An Evaluation Framework for Continuous Integration Tools


a ‘test step’ or a ‘static analysis’ step to the build job. Also pay attention to the process for integrating new tools – since you almost certainly have commercial, open source and home grown development tools that your continuous integration tool doesn’t support out-of-the-box.

Here is the short list of features that you should look for when determining how the continuous integration tool will fit in with your existing development tools:

Interacting with Development Tools Criteria

Ranking (1-5)

Number of built-in integrations


Process for creating custom integrations (low coding effort is best)


Ability to display tool output in reports


Ability to store encrypted tool credentials


GUI support for common tool options


Support for SCM triggered or clock triggered jobs


Automating Complex Build Processes

Once you’ve figured out how to call your tools, it’s time to put together a real build job, one that orchestrates your code and your tools inside of the continuous integration process. This is really the end goal of the evaluation: to automate your process and tool chain. Continuous integration tools vary widely in this area. Some don’t allow any complex orchestration of tools – you can check out from source code, but then are constrained to run your existing build script. Others provide complete workflow engines that let you chain tools together into complex build workflows, and then trigger these workflows based on source code changes or other criteria.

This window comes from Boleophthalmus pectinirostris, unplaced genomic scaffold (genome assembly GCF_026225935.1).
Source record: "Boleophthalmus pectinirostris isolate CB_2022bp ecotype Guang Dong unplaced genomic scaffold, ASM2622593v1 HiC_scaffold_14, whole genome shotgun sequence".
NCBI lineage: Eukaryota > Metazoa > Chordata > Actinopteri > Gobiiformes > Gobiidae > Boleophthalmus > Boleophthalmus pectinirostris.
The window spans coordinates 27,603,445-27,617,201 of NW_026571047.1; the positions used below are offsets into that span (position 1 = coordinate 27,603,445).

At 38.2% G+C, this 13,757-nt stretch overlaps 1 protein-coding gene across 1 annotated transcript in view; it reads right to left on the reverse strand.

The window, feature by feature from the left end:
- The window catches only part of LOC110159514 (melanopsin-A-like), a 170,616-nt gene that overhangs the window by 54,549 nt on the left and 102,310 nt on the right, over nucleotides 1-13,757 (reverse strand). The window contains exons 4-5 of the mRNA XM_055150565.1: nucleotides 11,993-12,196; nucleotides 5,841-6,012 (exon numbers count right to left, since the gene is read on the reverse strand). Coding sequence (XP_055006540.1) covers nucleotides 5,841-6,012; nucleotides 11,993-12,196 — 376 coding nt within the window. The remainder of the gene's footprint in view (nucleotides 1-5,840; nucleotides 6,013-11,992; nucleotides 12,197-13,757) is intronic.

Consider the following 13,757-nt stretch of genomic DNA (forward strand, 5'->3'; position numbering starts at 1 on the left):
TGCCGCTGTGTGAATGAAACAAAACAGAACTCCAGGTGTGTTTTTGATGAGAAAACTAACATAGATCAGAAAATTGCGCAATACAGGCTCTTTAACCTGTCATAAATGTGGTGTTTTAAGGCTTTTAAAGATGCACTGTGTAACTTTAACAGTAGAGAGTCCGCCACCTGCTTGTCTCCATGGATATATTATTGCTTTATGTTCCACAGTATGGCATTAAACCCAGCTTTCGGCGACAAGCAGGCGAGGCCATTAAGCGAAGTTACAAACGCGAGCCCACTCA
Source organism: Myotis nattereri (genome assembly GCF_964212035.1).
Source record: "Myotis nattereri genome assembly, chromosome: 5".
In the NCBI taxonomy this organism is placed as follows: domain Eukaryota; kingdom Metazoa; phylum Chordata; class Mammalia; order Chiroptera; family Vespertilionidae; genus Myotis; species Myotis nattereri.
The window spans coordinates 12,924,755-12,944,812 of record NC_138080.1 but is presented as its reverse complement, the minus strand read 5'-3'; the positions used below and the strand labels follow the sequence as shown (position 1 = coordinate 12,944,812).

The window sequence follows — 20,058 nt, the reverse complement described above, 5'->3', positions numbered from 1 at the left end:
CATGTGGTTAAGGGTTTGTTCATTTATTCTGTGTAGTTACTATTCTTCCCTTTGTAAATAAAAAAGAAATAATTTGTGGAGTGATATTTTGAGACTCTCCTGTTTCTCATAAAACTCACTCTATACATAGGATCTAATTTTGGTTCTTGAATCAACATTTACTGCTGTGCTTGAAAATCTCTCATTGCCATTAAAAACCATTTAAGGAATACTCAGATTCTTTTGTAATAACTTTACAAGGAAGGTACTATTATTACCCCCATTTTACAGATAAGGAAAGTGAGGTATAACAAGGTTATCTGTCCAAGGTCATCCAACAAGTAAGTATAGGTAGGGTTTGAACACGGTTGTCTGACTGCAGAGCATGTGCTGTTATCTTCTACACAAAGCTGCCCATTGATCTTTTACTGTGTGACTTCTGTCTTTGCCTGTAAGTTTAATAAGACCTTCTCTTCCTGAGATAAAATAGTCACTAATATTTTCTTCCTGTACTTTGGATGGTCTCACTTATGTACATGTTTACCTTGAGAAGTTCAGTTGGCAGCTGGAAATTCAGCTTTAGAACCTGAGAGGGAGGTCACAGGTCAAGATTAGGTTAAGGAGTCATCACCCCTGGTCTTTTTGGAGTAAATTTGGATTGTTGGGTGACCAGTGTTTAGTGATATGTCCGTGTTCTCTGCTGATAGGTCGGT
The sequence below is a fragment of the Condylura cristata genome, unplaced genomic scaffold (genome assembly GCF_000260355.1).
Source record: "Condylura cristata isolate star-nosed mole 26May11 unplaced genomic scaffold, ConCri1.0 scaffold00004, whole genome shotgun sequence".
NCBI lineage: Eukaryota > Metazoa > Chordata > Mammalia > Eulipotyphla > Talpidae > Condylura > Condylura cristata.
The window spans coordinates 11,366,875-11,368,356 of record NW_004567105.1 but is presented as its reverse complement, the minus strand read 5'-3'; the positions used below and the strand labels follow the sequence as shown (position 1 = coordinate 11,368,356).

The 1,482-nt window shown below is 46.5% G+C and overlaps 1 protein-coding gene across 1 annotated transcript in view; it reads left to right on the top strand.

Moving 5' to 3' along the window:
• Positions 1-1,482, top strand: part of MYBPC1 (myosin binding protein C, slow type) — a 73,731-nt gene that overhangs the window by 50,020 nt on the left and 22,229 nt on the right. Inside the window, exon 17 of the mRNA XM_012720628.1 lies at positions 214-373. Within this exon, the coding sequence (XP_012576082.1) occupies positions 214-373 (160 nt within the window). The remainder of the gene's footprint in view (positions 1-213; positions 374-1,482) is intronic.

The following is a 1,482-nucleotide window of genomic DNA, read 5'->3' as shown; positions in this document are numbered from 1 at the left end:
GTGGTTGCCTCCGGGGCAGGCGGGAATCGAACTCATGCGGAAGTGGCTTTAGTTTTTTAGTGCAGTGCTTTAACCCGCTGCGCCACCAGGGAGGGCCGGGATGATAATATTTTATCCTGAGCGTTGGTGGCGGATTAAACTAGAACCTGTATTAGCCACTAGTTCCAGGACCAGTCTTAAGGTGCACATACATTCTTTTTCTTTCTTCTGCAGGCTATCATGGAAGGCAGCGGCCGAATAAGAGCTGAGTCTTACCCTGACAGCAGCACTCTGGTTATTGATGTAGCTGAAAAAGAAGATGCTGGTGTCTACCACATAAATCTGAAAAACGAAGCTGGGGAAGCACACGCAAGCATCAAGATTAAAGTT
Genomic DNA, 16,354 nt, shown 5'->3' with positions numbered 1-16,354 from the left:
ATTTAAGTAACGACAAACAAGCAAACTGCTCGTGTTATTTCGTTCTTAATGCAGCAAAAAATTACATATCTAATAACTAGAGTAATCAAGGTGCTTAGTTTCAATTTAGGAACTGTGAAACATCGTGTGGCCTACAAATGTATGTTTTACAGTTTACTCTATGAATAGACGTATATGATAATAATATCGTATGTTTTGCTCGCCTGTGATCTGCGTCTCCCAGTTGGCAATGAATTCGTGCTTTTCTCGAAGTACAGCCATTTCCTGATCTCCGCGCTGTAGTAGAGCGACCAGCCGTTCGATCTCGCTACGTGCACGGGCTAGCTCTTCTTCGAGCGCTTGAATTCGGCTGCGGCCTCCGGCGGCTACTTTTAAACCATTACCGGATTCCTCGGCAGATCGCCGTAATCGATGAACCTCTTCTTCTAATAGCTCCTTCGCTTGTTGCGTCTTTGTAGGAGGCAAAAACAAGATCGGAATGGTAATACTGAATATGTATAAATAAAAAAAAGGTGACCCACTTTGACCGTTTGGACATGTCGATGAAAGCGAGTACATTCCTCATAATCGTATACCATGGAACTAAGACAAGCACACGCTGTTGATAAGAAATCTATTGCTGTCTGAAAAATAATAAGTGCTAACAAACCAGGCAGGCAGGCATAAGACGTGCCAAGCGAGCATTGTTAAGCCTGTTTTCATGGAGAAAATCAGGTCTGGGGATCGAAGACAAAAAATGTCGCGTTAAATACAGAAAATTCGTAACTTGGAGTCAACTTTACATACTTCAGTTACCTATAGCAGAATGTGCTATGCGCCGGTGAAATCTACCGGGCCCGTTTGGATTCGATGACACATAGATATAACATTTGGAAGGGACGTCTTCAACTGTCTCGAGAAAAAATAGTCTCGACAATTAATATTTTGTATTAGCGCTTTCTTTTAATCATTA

Since you will likely have a small mountain of existing build scripts already in use, you should always be able to run an existing script as part of a build process. Beyond that, here are the points to be aware of when determining how well a continuous integration tool will let you automate your build process:

Automating Complex Build Processes Criteria

Ranking (1-5)

Support for tool call chains


Ability to run existing scripts


Ability to insert ad hoc scripts and command line calls into the tool chain


Nesting (ability to call one job from within another job)


Distribution (ability to partition individual steps in a job to run on different machines)


Virtual machine support (ability to spin up virtual machines to run job steps)



To recap, the goal of this article was to present the evaluation framework that helps continuous integration tool evaluators make sense of the wide array of features and functionality available today. Continuous integration has come a long way from the early days of ‘Cruise Control or nothing’, and has emerged as a key business process, affecting engineering, sales and marketing organizations. Engineering owns the process, and so has the responsibility to ensure that the results are unambiguously adding value to the organization. This framework will help you make a decision that is right for your organization, and pave the way for your team to benefit from the important practice of continuous integration.

Matt Laudato is an independent consultant and editor-in-chief at <> , and has over 20 years of experience in software engineering and IT. He has held engineering, marketing and sales leadership positions at Northeastern University, Dun and Bradstreet, OpenWave, AccuRev and OpenMake Software over his career. He is also a published expert on machine learning algorithms and statistical analysis. He holds a BS in Physics from Stony Brook University and an MS in Physics from the University of Wisconsin, Madison.

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